Having travelled from Tamil Nadu, Karnataka and Kerala to the United Kingdom, the Lantana elephants have been auctioned to raise funds for conservation, with the challenge in mind to teach masses on how to co-exist with animals and reduce man-animal confrontations
Even as a herd of wandering elephants in China has the world glued to their adventures, another herd of elephants made their way to the UK from Nilgiris in Tamil Nadu, Male Mahadeswara Hills in Karnataka and Wayanad in Kerala. The sculptures of Indian elephants were made of Lantana weed by indigenous communities in the hills.
“The exhibition was held to promote the idea of coexistence, and change the way we think about conservation — from locking up nature in distant places to dwelling with nature around us,” says elephant conservationist Tarsh Thekaekara, who works with The Shola Trust, a non-profit, charitable trust involved in Nature conservation in the Nilgiris.
Lantana camara, one of the 10 most invasive weeds in the world, the removal of which is highly beneficial to forests, was used to make the life-size elephants. The lantana elephants reached London in early May and were on display from June 1 to July 23 in public places, parks and streets in London.
“In addition to the elephants of different sizes, there were other smaller exhibits that showed how the elephants were made. The sculptures were made for a series of global exhibitions titled ‘Coexistence,’ which celebrates the way people in India coexist with wild animals,” he explains.
A dominated discourse
The elephant conservationist does not feel that cases of man-animal encounters in villages bordering forests are a primary problem. He says elephants are expanding their territory and entering places like Madikeri town in Coorg, Electronic City on the outskirts of Bengaluru etc. Moreover, they have moved into and recolonised Madhya Pradesh, Andhra Pradesh and Maharashtra. “We have to balance the needs of elephants and people. Currently the discourse is dominated too much by urban animal rights activists.”
He maintains that it is “we urbanites who cause environmental destruction” although we tend to point fingers at tribals and local farmers who struggle to protect their crops and lives. “Coexistence is the future of conservation. At present, the focus is not always on elephants in intact forests and poaching. It is about human-elephant interaction!”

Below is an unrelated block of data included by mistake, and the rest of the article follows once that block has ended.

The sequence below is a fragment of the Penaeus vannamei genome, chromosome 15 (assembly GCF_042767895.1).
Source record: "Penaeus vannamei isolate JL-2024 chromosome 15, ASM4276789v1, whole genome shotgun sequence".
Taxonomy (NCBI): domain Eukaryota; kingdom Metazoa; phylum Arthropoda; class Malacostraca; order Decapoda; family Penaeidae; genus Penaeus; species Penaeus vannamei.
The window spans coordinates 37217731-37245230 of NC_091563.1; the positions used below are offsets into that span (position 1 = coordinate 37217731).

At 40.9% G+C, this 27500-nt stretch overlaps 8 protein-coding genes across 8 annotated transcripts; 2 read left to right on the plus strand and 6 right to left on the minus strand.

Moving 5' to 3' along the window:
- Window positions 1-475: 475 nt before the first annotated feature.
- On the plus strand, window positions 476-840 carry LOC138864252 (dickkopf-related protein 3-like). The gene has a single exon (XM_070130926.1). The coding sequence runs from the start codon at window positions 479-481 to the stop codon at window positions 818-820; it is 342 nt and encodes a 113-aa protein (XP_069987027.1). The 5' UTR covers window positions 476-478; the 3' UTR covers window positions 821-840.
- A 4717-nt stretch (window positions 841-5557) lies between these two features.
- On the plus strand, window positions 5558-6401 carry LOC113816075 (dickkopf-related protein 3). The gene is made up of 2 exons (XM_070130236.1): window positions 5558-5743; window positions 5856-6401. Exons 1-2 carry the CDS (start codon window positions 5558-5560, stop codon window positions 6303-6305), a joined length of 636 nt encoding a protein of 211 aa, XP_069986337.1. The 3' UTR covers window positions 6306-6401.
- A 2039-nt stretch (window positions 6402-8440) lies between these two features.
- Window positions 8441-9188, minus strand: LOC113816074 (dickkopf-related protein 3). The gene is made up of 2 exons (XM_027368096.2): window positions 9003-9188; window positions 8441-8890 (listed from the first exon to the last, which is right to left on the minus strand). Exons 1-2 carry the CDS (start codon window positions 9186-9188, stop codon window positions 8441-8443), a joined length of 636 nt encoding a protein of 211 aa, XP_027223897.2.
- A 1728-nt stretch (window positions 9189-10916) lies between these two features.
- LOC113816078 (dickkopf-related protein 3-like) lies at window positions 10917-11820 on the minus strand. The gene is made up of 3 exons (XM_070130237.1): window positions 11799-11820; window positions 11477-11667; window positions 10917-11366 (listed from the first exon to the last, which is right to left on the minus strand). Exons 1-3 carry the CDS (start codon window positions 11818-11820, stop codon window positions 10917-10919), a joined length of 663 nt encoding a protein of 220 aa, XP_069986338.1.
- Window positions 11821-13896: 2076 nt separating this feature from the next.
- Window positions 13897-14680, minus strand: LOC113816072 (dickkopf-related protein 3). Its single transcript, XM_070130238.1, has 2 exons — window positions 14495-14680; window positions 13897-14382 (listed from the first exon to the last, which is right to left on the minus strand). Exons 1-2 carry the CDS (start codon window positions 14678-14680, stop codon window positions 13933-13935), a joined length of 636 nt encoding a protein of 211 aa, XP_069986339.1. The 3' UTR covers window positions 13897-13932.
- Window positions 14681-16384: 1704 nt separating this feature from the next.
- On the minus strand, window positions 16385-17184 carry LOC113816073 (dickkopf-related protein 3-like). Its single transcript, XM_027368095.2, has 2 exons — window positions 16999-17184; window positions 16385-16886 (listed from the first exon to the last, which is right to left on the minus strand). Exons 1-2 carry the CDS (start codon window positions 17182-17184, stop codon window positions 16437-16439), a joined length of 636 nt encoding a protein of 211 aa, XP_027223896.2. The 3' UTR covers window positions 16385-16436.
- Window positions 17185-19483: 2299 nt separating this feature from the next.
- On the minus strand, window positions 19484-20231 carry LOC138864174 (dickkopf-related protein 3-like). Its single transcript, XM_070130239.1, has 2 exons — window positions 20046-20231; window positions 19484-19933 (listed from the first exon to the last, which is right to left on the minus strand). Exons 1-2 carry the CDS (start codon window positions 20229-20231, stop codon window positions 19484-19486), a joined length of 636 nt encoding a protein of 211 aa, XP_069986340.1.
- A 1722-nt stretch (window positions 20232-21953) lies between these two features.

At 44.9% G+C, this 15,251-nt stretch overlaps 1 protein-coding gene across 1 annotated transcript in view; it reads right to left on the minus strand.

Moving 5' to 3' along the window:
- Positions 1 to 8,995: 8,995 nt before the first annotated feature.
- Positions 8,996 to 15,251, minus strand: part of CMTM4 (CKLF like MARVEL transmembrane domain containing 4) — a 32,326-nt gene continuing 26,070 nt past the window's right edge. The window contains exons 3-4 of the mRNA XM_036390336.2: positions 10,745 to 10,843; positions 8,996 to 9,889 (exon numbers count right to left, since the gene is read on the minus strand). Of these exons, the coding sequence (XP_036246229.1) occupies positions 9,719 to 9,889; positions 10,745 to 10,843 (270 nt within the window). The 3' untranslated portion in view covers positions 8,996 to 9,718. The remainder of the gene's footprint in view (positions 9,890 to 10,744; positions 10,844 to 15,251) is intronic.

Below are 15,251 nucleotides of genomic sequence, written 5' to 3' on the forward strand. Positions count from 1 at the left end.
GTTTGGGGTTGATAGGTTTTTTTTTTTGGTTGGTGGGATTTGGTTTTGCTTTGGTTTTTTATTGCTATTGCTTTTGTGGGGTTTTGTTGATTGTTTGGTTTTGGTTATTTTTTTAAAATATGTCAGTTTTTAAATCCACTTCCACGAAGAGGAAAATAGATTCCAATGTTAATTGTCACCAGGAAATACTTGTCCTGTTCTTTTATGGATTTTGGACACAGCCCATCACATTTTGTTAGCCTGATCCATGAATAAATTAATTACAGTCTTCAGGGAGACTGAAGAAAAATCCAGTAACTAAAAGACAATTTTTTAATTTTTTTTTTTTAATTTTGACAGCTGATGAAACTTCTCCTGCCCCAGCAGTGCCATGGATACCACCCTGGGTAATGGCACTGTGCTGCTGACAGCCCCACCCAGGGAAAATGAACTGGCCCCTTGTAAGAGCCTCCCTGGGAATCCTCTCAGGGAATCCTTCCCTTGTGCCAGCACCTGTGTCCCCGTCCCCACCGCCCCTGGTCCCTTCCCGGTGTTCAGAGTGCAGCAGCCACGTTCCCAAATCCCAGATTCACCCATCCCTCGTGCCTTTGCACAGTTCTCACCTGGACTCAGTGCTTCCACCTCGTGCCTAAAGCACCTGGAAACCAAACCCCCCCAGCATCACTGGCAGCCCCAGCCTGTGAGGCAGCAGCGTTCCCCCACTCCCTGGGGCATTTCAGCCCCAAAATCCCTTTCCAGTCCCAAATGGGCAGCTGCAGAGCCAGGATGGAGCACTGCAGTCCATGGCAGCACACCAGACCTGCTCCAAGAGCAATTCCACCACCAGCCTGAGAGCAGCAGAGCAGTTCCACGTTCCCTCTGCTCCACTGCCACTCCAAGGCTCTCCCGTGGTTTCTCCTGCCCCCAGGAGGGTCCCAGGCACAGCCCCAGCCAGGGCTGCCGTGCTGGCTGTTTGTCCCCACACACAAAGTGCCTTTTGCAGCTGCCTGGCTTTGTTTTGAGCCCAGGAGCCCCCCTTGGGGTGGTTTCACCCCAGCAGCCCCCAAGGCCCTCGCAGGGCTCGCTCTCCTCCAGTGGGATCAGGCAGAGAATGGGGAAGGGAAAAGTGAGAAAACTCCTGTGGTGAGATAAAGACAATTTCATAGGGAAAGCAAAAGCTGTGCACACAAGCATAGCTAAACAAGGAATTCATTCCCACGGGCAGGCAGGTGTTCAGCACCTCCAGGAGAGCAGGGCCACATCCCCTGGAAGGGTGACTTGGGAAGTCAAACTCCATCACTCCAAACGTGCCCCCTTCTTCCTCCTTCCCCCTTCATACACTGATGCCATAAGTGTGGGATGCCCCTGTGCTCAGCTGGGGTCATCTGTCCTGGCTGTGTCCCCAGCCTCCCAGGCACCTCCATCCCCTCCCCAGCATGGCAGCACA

According to him, approximately 500 people are killed by elephants in India every year. So the challenge is to protect people from elephants and the panchyderm from people; to prevent jumbos from getting killed on railway lines, highways and electric fences. He asserts that the need of the hour is a policy to manage elephants that enter cities and to reduce man-animal confrontations. According to Tarsh, there is a possibility that within five years, elephants could cross the river and amble into Nedumbassery airport in Kochi.
The conservationist advocates using technology to minimise the impact that people and animals have on each other. “Technology can be used to make early warning systems to detect elephant crossing the tracks,” he says.
Loss of habitat, emphasises Tarsh, is not the primary problem in South India. “It is a problem in central India, but in South India, the forests are better protected and there has been a net forest gain over the last decade. Here, forest quality is the issue, where unpalatable plants like lantana are taking over.”
The idea of an exhibition of lantana elephants was born in 2015 when Ruth Ganesh and Tarsh met. Ruth is the principal trustee of Elephant Family, a UK-based NGO dedicated to protecting Asian elephants. The plan was to make replicas of 100 wild elephants in South India, exhibit them in cities across the world and raise funds for coexistence.
The Shola Trust on Research and The Real Elephant Collective (TREC) on Creatives turned the idea into reality. Tarsh says that each sculpture is based on a real wild elephant that was profiled as part of the Gudalur Elephant Monitoring project by The Shola Trust and the Tamil Nadu Forest Department.
Seventy-five tribal artisans have been working on the elephants for close to five years, thus gaining a sustainable alternative livelihood as well.
At the end of the exhibition, the elephants were auctioned to raise funds for conservation, which is supported by the Coexistence Consortium, which comprise a range of NGOs such as WWF-India, WCS-India, ANCF etc. and experts from around the world.
Tarsh says the response in the UK has been extremely good. “We choose it because our partner — Ruth — is based there. They have managed to auction almost all the elephants, and have raised over one million pounds for conservation,” adds Tarsh.
First published by The Hindu on 14 Aug. 2021